Writing a book (for me at least) is a long, long labour and especially as I’ve never had the luxury of being a full time writer, completing one takes me years. It’s two years minimum generally but some have taken much longer. Often the text will be consigned – figuratively – into a bottom drawer, to molder or mature for years, until I return to it with renewed enthusiasm.
In 2007 when I was lucky enough to find an agent who found a publisher for my memoir A Glimpse of Eternal Snows
, I conceived a fictional sequel. Writing in Glimpse
about my lower caste neighbours in Nepal, I reconstructed conversations I’d had with them, in listening to and then revisitng their stories I wondered more and more about what life was like for them. I considered whether I could write a novel with them centre stage.
I’ve heard other writers saying they wanted to know more about a subject so decided to write a book about it. This always sounded pretentious to me… coming from a scientific background where only experts write books.
But as I started to pull together my story about loss and recovery and camaraderie and love, I realised that in creating my Nepali characters, my mind went back to conversations and stories I’d half forgotten, and so my confidence in doing my characters justice was strengthened.
So my story evolved. I made my characters experience caste prejudice, sexism, fear of violence and they also faced enormous peril from a catastrophe that now appears strangely prophetic. I worried for them. I was angry for them. I killed for them!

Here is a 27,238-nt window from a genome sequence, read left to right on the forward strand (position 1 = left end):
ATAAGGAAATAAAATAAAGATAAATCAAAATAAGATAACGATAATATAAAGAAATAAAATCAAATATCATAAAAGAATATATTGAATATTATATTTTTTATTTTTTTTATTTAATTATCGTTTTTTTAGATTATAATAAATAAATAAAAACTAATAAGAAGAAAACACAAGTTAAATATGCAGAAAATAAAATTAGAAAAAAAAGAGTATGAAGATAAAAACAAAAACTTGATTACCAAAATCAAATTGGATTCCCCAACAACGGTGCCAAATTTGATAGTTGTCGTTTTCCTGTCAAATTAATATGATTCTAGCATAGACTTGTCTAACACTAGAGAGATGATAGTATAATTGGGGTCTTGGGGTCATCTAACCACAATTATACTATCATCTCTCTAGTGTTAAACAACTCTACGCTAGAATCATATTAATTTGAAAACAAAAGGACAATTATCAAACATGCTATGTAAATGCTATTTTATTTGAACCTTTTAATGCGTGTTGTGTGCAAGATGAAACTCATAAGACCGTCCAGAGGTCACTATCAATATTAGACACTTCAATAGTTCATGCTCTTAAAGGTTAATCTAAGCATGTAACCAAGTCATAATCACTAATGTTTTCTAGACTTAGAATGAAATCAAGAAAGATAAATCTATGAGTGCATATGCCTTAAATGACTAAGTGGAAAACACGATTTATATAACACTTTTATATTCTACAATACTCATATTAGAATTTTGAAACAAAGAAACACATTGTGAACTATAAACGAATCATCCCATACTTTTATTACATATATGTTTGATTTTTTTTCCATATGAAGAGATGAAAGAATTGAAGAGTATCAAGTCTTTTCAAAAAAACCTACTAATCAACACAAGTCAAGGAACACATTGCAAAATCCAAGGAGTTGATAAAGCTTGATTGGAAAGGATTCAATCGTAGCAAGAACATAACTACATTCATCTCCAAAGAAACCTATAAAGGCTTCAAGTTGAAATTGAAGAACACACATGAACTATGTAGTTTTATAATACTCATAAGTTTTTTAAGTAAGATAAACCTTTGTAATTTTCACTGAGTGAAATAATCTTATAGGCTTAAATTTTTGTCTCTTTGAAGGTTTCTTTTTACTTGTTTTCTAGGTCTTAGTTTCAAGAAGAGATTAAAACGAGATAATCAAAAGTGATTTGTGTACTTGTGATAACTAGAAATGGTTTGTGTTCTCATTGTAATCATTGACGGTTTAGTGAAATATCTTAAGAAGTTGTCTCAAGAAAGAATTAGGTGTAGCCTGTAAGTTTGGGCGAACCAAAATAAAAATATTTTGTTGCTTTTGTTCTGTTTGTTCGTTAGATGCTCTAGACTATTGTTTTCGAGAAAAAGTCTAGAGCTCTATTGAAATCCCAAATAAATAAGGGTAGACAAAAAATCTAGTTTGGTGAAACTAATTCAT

It took me a while to complete the novel and even longer to find a publisher for it.
I was humbled when Delhi-based Speaking Tiger took it. I hardly imagined an authorial voice from the UK would be deemed worthy of documenting a tale that could only be set in the subcontinent. But not only did they publish me but the Indian national press has also been kind about my writing.
Even so, my publisher told me recently that we need to work a bit harder on getting word out about the book – as if writing the bloody thing wasn’t hard enough…. hence this offering on the labour of writing. I hope that this might stimulate more people to read Snowfed Waters,
because with very little encouragement, I’ll write another novel.
I have an idea but unless and until Snowfed Waters
sells perhaps a thousand more copies, I doubt my next offering will be published.
So come on folks. Post reviews. Tell your friends and I promise I’ll create another sumptuous Himalayan tale for you to curl up with!
Meanwhile here are excerpts from a couple of Indian reviews:
beautifully narrated tale, interspersed with want and waste; horror and humour. Even the grimmest of situations may wrest a smile from the reader, and that is the beauty of Jane Wilson-Howarth’s craft.... A tale of courage and compassion; unlearning the past and embracing the future is magnificently woven that keeps you hooked throughout!
The Tribune (India)
Snowfed Waters is a tribute to the indomitable human spirit and to the human ability to love and bond with strangers over shared tragedies. Thus tragedy doesn’t remain a villain but becomes something that unites people belonging to different places, culture and languages. In today’s world, this is a lesson we all need to imbibe in ourselves, and that is the reason this book is important, something every reader can relate to.